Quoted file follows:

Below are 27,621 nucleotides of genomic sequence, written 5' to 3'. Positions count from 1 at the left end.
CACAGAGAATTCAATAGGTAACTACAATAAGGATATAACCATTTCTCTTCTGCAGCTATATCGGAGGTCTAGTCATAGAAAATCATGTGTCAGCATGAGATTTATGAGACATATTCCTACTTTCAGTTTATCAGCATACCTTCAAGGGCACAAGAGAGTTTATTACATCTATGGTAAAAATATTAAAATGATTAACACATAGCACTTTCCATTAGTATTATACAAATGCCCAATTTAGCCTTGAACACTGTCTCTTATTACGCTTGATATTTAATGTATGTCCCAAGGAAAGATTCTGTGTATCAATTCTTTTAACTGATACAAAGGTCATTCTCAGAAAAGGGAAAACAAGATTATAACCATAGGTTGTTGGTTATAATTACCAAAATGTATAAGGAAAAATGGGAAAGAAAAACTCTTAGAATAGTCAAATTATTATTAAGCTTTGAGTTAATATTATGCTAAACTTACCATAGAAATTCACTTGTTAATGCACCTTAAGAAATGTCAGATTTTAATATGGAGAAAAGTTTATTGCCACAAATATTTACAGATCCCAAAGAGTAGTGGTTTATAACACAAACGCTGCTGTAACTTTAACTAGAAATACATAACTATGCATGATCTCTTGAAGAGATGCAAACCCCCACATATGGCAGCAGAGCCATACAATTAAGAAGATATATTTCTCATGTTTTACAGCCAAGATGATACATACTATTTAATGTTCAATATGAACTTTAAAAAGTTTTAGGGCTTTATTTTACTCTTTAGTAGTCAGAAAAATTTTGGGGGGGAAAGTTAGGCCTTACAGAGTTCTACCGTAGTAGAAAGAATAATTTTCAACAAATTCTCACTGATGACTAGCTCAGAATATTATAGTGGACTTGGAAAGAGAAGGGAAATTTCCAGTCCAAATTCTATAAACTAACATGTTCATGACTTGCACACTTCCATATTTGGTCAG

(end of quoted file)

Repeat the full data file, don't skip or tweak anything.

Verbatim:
Below are 27,621 nucleotides of genomic sequence, written 5' to 3'. Positions count from 1 at the left end.
CACAGAGAATTCAATAGGTAACTACAATAAGGATATAACCATTTCTCTTCTGCAGCTATATCGGAGGTCTAGTCATAGAAAATCATGTGTCAGCATGAGATTTATGAGACATATTCCTACTTTCAGTTTATCAGCATACCTTCAAGGGCACAAGAGAGTTTATTACATCTATGGTAAAAATATTAAAATGATTAACACATAGCACTTTCCATTAGTATTATACAAATGCCCAATTTAGCCTTGAACACTGTCTCTTATTACGCTTGATATTTAATGTATGTCCCAAGGAAAGATTCTGTGTATCAATTCTTTTAACTGATACAAAGGTCATTCTCAGAAAAGGGAAAACAAGATTATAACCATAGGTTGTTGGTTATAATTACCAAAATGTATAAGGAAAAATGGGAAAGAAAAACTCTTAGAATAGTCAAATTATTATTAAGCTTTGAGTTAATATTATGCTAAACTTACCATAGAAATTCACTTGTTAATGCACCTTAAGAAATGTCAGATTTTAATATGGAGAAAAGTTTATTGCCACAAATATTTACAGATCCCAAAGAGTAGTGGTTTATAACACAAACGCTGCTGTAACTTTAACTAGAAATACATAACTATGCATGATCTCTTGAAGAGATGCAAACCCCCACATATGGCAGCAGAGCCATACAATTAAGAAGATATATTTCTCATGTTTTACAGCCAAGATGATACATACTATTTAATGTTCAATATGAACTTTAAAAAGTTTTAGGGCTTTATTTTACTCTTTAGTAGTCAGAAAAATTTTGGGGGGGAAAGTTAGGCCTTACAGAGTTCTACCGTAGTAGAAAGAATAATTTTCAACAAATTCTCACTGATGACTAGCTCAGAATATTATAGTGGACTTGGAAAGAGAAGGGAAATTTCCAGTCCAAATTCTATAAACTAACATGTTCATGACTTGCACACTTCCATATTTGGTCAG